position being that he could not stay, but that we have since seen negatived; a second, that the dirt stopped him, which cannot be true, as he has run very well in it since; and the third, that the other horses in the trial did not go all the distance, owing to the fog, I cannot believe in, from the respectability of the jockeys that rode them; and therefore I fear it was Bracken not "trying that day, that led the stable all wrong, and caused them to make such an expensive mistake.

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Afterwards, from some disagreement, Mr. Clarke removed his horses from Flintoff to Joseph Dawson, where they still remain, and he has no cause for complaining he does not win in his turn; had Dawson won the last Cesarewitch for him, with either of his old ones, the rejoicings at Ilsley and Hednesford, I am assured, would have been on a scale little short of those that were intended to have celebrated the victory of Vandermulin at Epsom.

True to his fancy for the Julia Bennett blood, Mr. Clarke entered into a contract with Sir Charles Slingsby, for the purchase of her produce at a certain sum; and in Bentinck, a half-brother to Vandermulin, he has got a promising yearling, whom he has deeply engaged, in the hopes of yet, either at Epsom or Doncaster, giving the Ring that "Jack up the Orchard" he has so long promised them. In manner, there are few more extraordinary men than the subject of this sketch, and but for his having been out so long before Robson, I should have thought he had made that eminent actor his peculiar study. Many think him mad, from the style in which he goes on, when arguing a case before the Admiral, so vehement is he in his language, and so excited in his action. But if this be the case, as Hamlet says, "There must be a method in it," as he never admits any argument or statement that would tell against him, and had he been at either of the Universities he would no doubt have been a senior wrangler. Hitherto in most of his great cases he has sustained nothing but defeat; but his confidence in his own resources and lucky star was great as that of Louis Napoleon when at Ham. And he still gives out that the time will come (and may we be there to see it) when he will become one of the members for Tamworth or York, the confederate of the Earl of Wicklow on the Turf, and the great man that Providence has destined him to be. As your readers are well aware, various and by no means flattering appellations have been bestowed upon Mr. E. R. Clarke as a public man, which I do not care to repeat. Still I think my readers cannot refrain from agreeing with me, that an individual who without any regular fortune can keep up a mansion at Brompton, the stables of which are superior to those of Buckingham Palace, and for whose hall the choicest contents of the sculpture galleries of Rome and Fiorence have been ransacked; whose full-length portrait, in the Lawrence school, adorns his drawing-room; whose cellars contain vintages fit for emperors' palates; whose guests are amused while at dinner with music; whose chateau at Hednesford is fitted up in a style peculiar to by-gone ages, and whose residence there is signified by the hoisting of a flag, can be described in any other terms than as a 66 curiosity,"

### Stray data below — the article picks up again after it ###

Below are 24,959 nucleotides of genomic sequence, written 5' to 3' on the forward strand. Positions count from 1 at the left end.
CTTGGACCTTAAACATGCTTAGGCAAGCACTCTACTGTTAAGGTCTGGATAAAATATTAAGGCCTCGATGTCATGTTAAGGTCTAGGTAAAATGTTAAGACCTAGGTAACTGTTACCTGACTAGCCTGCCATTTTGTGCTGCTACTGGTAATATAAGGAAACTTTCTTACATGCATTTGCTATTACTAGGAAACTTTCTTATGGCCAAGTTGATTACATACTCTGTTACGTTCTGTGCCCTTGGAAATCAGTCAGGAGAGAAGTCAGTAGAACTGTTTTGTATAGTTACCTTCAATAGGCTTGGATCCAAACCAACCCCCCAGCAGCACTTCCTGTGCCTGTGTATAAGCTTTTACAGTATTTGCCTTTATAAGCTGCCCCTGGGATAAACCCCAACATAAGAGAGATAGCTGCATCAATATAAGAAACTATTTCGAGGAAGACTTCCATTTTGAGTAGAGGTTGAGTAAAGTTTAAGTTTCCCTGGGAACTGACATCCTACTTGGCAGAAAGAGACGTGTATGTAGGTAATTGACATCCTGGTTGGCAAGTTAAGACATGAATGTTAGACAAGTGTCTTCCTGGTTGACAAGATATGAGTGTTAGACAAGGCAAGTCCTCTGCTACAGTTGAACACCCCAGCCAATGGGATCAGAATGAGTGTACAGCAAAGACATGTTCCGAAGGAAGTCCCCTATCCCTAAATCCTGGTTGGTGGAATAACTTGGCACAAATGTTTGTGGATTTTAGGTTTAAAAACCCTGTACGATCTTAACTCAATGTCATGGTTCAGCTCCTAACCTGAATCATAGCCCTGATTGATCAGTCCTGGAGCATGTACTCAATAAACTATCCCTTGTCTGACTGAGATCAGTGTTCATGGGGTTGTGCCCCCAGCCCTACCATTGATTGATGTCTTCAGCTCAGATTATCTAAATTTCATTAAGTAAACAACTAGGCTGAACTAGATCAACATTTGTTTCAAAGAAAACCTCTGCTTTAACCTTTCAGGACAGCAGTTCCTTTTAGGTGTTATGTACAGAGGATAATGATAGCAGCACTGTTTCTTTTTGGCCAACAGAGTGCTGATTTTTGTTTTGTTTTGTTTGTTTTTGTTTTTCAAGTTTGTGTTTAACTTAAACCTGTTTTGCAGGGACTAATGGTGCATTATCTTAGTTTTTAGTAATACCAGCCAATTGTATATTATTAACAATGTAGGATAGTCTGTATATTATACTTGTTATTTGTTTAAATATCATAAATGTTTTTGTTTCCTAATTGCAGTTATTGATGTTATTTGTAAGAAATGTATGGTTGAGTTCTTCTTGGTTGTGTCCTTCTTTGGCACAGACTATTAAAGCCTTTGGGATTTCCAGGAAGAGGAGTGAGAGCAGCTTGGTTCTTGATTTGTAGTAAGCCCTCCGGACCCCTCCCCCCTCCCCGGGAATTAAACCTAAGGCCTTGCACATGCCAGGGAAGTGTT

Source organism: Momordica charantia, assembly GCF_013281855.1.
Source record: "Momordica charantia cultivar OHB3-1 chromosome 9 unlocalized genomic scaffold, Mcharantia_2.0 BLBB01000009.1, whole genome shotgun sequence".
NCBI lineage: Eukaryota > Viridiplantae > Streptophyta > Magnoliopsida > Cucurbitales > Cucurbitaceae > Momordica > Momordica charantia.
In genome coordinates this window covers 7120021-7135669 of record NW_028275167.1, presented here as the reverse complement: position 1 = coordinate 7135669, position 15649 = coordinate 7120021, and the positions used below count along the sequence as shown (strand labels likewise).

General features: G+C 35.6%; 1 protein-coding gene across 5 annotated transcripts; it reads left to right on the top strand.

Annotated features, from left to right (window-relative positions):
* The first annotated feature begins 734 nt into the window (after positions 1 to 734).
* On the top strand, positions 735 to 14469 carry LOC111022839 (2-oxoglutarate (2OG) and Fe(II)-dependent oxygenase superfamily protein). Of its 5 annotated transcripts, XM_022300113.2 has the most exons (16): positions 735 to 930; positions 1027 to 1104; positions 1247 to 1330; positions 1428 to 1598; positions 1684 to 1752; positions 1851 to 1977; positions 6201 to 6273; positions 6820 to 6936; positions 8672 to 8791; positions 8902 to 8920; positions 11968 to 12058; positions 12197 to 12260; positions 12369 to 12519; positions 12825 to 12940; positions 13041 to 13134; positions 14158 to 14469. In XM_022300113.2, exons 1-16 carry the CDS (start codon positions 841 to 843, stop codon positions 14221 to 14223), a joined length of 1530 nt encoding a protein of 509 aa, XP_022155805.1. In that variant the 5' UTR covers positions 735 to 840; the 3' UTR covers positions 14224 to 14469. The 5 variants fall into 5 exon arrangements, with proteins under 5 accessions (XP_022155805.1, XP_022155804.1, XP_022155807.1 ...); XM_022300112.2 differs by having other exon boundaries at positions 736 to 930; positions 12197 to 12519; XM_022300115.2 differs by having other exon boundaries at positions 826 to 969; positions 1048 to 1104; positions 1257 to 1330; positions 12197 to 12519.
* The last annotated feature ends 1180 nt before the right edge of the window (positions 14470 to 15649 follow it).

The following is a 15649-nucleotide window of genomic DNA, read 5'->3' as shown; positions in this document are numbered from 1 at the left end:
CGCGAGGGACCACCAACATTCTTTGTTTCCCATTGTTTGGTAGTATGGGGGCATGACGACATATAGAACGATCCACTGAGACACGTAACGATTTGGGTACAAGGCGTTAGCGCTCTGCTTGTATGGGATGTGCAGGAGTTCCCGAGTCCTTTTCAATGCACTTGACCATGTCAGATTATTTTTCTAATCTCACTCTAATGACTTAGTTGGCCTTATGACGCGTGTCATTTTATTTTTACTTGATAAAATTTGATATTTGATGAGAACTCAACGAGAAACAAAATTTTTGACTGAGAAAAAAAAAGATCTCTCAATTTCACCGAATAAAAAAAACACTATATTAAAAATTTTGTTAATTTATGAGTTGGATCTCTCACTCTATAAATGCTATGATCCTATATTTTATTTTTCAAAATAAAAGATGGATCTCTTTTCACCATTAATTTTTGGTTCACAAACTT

Mr. Charles Coghlan is a contribution to our Turf from Ireland, and for which, if we regard him only in the light of an amusing companion,